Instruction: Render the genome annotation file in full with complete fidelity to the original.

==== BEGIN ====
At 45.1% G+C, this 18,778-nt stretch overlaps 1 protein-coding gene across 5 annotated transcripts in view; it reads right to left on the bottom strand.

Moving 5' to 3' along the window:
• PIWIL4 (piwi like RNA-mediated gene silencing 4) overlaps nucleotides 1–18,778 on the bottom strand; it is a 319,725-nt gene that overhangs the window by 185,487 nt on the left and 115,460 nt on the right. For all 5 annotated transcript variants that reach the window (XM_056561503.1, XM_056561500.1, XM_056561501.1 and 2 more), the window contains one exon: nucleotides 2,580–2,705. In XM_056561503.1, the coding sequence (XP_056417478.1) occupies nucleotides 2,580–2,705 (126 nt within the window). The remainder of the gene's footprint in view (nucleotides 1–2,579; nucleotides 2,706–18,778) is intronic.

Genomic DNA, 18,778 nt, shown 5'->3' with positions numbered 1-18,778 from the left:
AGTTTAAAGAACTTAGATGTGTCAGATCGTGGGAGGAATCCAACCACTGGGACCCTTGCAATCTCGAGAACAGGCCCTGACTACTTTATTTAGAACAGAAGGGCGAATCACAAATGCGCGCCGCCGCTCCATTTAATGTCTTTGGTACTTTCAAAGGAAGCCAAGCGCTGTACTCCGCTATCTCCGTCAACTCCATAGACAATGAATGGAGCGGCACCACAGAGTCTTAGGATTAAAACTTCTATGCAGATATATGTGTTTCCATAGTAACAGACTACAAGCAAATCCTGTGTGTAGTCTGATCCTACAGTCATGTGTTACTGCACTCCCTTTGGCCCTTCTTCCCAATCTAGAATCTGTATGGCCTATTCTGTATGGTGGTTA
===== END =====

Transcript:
At 45.1% G+C, this 18,778-nt stretch overlaps 1 protein-coding gene across 5 annotated transcripts in view; it reads right to left on the bottom strand.

Moving 5' to 3' along the window:
• PIWIL4 (piwi like RNA-mediated gene silencing 4) overlaps nucleotides 1–18,778 on the bottom strand; it is a 319,725-nt gene that overhangs the window by 185,487 nt on the left and 115,460 nt on the right. For all 5 annotated transcript variants that reach the window (XM_056561503.1, XM_056561500.1, XM_056561501.1 and 2 more), the window contains one exon: nucleotides 2,580–2,705. In XM_056561503.1, the coding sequence (XP_056417478.1) occupies nucleotides 2,580–2,705 (126 nt within the window). The remainder of the gene's footprint in view (nucleotides 1–2,579; nucleotides 2,706–18,778) is intronic.

Genomic DNA, 18,778 nt, shown 5'->3' with positions numbered 1-18,778 from the left:
AGTTTAAAGAACTTAGATGTGTCAGATCGTGGGAGGAATCCAACCACTGGGACCCTTGCAATCTCGAGAACAGGCCCTGACTACTTTATTTAGAACAGAAGGGCGAATCACAAATGCGCGCCGCCGCTCCATTTAATGTCTTTGGTACTTTCAAAGGAAGCCAAGCGCTGTACTCCGCTATCTCCGTCAACTCCATAGACAATGAATGGAGCGGCACCACAGAGTCTTAGGATTAAAACTTCTATGCAGATATATGTGTTTCCATAGTAACAGACTACAAGCAAATCCTGTGTGTAGTCTGATCCTACAGTCATGTGTTACTGCACTCCCTTTGGCCCTTCTTCCCAATCTAGAATCTGTATGGCCTATTCTGTATGGTGGTTA